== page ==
TAIPEI (Reuters) - Hundreds of Taiwan students protesting revisions to history textbooks which they say attempt to promote "one China" ended a week-long sit-in in front of its ministry of education on Thursday, as a powerful typhoon bore down on the island.
As of Thursday night all protesters had left the ministry's front courtyard and all equipment had been carted away, said student leader Brian Sung. Local TV showed students taking down banners and dismantling the makeshift tents they had set up.
"We've achieved some of our goals and there's a typhoon coming," Sung said.
The students say new textbooks being shipped to high schools ahead of classes beginning at the end of the month unduly emphasize the role of China in Taiwan's history.
They had been demanding a repeal of the new curriculum and the resignation of the island's minister of education.
Taiwan's ruling pro-China Nationalist party fled to the island after losing a civil war to China's communists in 1949. China regards Taiwan as a renegade province and has not ruled out the use of force to bring it under its control.
The occupation, which began last Friday, followed months of smaller protests in which students have thrown paint balloons, shouted slogans and staged sit-ins in front of the ministry. Last month, dozens were arrested for scaling ladders and breaking into the building. One later committed suicide, though the motivation was unclear. [ID:nL3N10E3CG]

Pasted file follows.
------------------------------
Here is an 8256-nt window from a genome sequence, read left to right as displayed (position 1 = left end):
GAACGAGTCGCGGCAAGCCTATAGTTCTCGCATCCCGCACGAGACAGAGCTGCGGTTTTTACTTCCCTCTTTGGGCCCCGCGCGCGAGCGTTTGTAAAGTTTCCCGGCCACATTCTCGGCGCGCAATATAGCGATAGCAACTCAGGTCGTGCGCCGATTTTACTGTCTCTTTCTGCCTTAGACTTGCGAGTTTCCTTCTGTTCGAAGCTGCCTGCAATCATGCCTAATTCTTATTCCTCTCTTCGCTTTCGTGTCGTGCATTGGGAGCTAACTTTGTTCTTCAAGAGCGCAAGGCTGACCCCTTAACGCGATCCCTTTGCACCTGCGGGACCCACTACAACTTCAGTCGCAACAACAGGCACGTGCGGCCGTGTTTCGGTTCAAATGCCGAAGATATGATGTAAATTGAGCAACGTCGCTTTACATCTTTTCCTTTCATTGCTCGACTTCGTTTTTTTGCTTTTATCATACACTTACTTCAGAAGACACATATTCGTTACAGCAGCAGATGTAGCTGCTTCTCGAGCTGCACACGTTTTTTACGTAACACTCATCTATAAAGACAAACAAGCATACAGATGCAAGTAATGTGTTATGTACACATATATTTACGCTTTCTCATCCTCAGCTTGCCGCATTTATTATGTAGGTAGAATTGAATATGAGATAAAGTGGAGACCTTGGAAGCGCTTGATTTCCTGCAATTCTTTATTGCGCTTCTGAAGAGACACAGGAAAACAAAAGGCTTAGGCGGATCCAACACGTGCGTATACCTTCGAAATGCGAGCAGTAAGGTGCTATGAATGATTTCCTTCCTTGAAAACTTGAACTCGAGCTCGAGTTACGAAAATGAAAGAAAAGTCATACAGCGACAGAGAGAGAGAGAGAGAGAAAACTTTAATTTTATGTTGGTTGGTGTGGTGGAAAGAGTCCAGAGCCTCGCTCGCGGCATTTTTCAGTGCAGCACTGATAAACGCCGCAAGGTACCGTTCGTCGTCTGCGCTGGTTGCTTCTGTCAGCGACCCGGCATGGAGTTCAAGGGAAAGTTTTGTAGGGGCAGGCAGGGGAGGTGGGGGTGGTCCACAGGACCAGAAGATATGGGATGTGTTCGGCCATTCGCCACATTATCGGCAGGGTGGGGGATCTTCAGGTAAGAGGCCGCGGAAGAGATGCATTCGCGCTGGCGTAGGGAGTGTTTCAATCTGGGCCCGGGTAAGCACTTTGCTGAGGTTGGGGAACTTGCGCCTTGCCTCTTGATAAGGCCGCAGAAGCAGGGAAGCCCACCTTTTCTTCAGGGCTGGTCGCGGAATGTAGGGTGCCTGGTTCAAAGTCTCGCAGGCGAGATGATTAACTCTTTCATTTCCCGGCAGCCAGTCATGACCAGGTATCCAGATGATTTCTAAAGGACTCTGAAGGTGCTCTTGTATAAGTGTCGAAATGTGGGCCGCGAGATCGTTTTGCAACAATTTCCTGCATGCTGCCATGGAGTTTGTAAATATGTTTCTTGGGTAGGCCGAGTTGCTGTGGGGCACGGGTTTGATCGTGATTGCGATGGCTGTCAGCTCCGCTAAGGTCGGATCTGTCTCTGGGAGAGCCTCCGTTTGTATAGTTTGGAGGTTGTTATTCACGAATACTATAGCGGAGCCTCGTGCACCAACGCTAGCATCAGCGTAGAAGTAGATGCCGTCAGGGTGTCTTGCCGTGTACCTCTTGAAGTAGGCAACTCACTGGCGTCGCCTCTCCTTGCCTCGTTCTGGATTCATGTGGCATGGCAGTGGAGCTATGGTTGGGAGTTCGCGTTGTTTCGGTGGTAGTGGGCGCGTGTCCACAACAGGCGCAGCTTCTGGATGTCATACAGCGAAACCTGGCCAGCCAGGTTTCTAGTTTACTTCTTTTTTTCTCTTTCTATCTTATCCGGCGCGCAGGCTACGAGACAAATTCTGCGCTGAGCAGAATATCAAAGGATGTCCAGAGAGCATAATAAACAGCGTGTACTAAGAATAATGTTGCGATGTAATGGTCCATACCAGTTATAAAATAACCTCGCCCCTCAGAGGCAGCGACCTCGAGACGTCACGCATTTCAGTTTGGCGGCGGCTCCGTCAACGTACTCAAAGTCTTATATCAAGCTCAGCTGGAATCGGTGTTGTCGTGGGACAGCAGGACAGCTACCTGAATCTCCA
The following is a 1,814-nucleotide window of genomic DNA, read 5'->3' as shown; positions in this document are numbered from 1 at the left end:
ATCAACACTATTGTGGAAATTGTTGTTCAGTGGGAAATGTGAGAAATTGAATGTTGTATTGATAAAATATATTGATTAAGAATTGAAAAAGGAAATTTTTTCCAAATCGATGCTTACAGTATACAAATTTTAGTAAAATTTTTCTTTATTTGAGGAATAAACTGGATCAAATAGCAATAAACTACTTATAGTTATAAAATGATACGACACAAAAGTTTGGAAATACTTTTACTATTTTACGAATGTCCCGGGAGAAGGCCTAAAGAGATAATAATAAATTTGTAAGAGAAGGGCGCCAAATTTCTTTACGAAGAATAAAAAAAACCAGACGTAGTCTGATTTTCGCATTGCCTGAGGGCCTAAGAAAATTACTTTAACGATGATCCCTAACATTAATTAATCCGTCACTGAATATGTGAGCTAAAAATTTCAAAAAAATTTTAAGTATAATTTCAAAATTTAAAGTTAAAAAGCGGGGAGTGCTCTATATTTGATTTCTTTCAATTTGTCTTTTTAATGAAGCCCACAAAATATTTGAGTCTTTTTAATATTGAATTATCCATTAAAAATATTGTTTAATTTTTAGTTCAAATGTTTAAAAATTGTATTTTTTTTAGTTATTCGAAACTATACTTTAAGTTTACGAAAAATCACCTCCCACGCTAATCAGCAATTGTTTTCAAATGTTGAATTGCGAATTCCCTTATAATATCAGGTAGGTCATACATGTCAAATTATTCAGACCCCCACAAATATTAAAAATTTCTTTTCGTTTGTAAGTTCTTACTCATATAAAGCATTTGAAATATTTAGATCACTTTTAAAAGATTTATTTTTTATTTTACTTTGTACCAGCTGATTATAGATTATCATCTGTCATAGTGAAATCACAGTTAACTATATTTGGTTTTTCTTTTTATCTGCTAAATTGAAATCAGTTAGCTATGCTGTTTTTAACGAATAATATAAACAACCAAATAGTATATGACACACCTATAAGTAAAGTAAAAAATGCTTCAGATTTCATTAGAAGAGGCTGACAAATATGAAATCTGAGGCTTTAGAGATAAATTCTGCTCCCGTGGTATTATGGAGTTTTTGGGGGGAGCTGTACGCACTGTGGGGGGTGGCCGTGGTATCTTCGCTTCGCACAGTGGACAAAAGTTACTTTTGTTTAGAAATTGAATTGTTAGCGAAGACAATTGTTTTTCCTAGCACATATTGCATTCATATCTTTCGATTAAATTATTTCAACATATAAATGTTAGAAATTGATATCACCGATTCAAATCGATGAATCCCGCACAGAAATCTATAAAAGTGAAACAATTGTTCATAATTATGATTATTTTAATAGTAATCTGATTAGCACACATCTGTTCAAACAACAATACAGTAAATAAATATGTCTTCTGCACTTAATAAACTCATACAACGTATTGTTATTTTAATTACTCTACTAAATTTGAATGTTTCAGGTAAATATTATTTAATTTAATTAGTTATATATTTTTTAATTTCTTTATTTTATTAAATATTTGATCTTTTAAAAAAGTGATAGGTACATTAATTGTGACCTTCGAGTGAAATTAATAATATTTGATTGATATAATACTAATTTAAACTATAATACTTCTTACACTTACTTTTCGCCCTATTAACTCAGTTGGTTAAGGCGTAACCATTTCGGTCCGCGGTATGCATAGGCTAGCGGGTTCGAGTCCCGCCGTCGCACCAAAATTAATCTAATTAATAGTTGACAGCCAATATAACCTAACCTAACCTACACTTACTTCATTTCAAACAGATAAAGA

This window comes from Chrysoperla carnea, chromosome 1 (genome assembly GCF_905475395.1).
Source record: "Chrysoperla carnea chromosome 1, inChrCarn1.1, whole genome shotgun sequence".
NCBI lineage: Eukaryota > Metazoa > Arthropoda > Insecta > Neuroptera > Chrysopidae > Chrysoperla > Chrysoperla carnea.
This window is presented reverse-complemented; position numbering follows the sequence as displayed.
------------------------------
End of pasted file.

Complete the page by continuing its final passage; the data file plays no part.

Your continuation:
Students said that concessions by politicians to thoroughly review the new curriculum and allow schools to choose whether or not to use the new books amounted to a partial advancement of their goals.
They did not rule out resuming their protests, however, after the passing of Typhoon Soudelor, likely to make landfall within days.
Soudelor is expected to be the most powerful typhoon to hit the island in years, Taiwan's Central Weather Bureau said.
(Reporting by Michael Gold; editing by Ralph Boulton)